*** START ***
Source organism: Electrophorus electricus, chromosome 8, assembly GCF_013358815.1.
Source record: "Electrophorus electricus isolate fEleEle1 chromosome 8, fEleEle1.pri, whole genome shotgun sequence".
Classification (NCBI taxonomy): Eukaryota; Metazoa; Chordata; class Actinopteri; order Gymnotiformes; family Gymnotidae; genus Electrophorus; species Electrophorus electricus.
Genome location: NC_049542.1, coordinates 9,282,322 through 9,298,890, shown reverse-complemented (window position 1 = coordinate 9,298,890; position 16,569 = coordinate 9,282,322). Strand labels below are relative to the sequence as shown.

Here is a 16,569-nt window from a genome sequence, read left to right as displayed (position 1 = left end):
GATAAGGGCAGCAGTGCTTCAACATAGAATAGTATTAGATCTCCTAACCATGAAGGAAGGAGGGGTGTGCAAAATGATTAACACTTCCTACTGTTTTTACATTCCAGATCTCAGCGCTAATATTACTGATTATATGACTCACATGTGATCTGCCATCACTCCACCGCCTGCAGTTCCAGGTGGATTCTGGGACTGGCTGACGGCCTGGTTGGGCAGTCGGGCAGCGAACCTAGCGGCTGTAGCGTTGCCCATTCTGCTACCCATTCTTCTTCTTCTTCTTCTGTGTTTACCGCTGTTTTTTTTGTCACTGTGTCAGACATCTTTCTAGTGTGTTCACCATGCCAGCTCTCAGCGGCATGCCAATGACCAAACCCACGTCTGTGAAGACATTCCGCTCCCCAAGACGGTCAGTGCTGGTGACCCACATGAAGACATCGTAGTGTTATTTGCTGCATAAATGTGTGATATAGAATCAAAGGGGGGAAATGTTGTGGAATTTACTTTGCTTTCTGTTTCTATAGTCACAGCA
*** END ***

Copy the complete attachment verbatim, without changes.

Source organism: Electrophorus electricus, chromosome 8, assembly GCF_013358815.1.
Source record: "Electrophorus electricus isolate fEleEle1 chromosome 8, fEleEle1.pri, whole genome shotgun sequence".
Classification (NCBI taxonomy): Eukaryota; Metazoa; Chordata; class Actinopteri; order Gymnotiformes; family Gymnotidae; genus Electrophorus; species Electrophorus electricus.
Genome location: NC_049542.1, coordinates 9,282,322 through 9,298,890, shown reverse-complemented (window position 1 = coordinate 9,298,890; position 16,569 = coordinate 9,282,322). Strand labels below are relative to the sequence as shown.

Here is a 16,569-nt window from a genome sequence, read left to right as displayed (position 1 = left end):
GATAAGGGCAGCAGTGCTTCAACATAGAATAGTATTAGATCTCCTAACCATGAAGGAAGGAGGGGTGTGCAAAATGATTAACACTTCCTACTGTTTTTACATTCCAGATCTCAGCGCTAATATTACTGATTATATGACTCACATGTGATCTGCCATCACTCCACCGCCTGCAGTTCCAGGTGGATTCTGGGACTGGCTGACGGCCTGGTTGGGCAGTCGGGCAGCGAACCTAGCGGCTGTAGCGTTGCCCATTCTGCTACCCATTCTTCTTCTTCTTCTTCTGTGTTTACCGCTGTTTTTTTTGTCACTGTGTCAGACATCTTTCTAGTGTGTTCACCATGCCAGCTCTCAGCGGCATGCCAATGACCAAACCCACGTCTGTGAAGACATTCCGCTCCCCAAGACGGTCAGTGCTGGTGACCCACATGAAGACATCGTAGTGTTATTTGCTGCATAAATGTGTGATATAGAATCAAAGGGGGGAAATGTTGTGGAATTTACTTTGCTTTCTGTTTCTATAGTCACAGCA